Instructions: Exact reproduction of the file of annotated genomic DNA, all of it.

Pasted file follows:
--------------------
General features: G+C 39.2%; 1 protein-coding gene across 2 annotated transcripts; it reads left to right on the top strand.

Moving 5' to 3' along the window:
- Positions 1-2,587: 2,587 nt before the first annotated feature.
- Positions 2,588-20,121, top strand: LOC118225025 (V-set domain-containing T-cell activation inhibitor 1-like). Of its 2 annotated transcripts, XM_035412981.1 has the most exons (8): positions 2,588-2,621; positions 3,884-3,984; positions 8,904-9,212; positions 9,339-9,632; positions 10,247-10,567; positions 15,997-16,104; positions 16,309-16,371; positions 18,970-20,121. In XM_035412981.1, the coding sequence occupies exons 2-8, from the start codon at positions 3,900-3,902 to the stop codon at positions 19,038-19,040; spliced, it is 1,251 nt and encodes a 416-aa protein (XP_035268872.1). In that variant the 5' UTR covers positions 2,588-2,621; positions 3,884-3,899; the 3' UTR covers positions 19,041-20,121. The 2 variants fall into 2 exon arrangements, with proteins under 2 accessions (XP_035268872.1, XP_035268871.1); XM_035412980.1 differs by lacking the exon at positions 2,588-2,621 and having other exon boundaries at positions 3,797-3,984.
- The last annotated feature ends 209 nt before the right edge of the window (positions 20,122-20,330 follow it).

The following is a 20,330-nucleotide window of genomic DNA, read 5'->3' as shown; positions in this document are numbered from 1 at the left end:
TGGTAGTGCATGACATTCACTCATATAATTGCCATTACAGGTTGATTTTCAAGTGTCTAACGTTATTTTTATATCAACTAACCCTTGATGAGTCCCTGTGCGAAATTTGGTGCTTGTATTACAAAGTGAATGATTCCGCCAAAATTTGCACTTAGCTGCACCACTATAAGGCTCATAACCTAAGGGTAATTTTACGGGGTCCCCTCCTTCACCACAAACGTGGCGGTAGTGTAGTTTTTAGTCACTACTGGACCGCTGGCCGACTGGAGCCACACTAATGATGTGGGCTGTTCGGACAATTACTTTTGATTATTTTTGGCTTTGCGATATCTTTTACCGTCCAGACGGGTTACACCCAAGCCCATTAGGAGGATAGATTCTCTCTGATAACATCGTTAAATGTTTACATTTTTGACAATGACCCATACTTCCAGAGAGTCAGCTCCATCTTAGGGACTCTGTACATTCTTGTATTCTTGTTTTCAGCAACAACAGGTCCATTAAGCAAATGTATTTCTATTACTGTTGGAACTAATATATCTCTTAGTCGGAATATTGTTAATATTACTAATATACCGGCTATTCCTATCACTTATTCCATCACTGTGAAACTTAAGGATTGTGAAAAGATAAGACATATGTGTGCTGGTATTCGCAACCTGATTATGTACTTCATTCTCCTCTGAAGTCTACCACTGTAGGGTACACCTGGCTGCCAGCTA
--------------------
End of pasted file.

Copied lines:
General features: G+C 39.2%; 1 protein-coding gene across 2 annotated transcripts; it reads left to right on the top strand.

Moving 5' to 3' along the window:
- Positions 1-2,587: 2,587 nt before the first annotated feature.
- Positions 2,588-20,121, top strand: LOC118225025 (V-set domain-containing T-cell activation inhibitor 1-like). Of its 2 annotated transcripts, XM_035412981.1 has the most exons (8): positions 2,588-2,621; positions 3,884-3,984; positions 8,904-9,212; positions 9,339-9,632; positions 10,247-10,567; positions 15,997-16,104; positions 16,309-16,371; positions 18,970-20,121. In XM_035412981.1, the coding sequence occupies exons 2-8, from the start codon at positions 3,900-3,902 to the stop codon at positions 19,038-19,040; spliced, it is 1,251 nt and encodes a 416-aa protein (XP_035268872.1). In that variant the 5' UTR covers positions 2,588-2,621; positions 3,884-3,899; the 3' UTR covers positions 19,041-20,121. The 2 variants fall into 2 exon arrangements, with proteins under 2 accessions (XP_035268872.1, XP_035268871.1); XM_035412980.1 differs by lacking the exon at positions 2,588-2,621 and having other exon boundaries at positions 3,797-3,984.
- The last annotated feature ends 209 nt before the right edge of the window (positions 20,122-20,330 follow it).

The following is a 20,330-nucleotide window of genomic DNA, read 5'->3' as shown; positions in this document are numbered from 1 at the left end:
TGGTAGTGCATGACATTCACTCATATAATTGCCATTACAGGTTGATTTTCAAGTGTCTAACGTTATTTTTATATCAACTAACCCTTGATGAGTCCCTGTGCGAAATTTGGTGCTTGTATTACAAAGTGAATGATTCCGCCAAAATTTGCACTTAGCTGCACCACTATAAGGCTCATAACCTAAGGGTAATTTTACGGGGTCCCCTCCTTCACCACAAACGTGGCGGTAGTGTAGTTTTTAGTCACTACTGGACCGCTGGCCGACTGGAGCCACACTAATGATGTGGGCTGTTCGGACAATTACTTTTGATTATTTTTGGCTTTGCGATATCTTTTACCGTCCAGACGGGTTACACCCAAGCCCATTAGGAGGATAGATTCTCTCTGATAACATCGTTAAATGTTTACATTTTTGACAATGACCCATACTTCCAGAGAGTCAGCTCCATCTTAGGGACTCTGTACATTCTTGTATTCTTGTTTTCAGCAACAACAGGTCCATTAAGCAAATGTATTTCTATTACTGTTGGAACTAATATATCTCTTAGTCGGAATATTGTTAATATTACTAATATACCGGCTATTCCTATCACTTATTCCATCACTGTGAAACTTAAGGATTGTGAAAAGATAAGACATATGTGTGCTGGTATTCGCAACCTGATTATGTACTTCATTCTCCTCTGAAGTCTACCACTGTAGGGTACACCTGGCTGCCAGCTA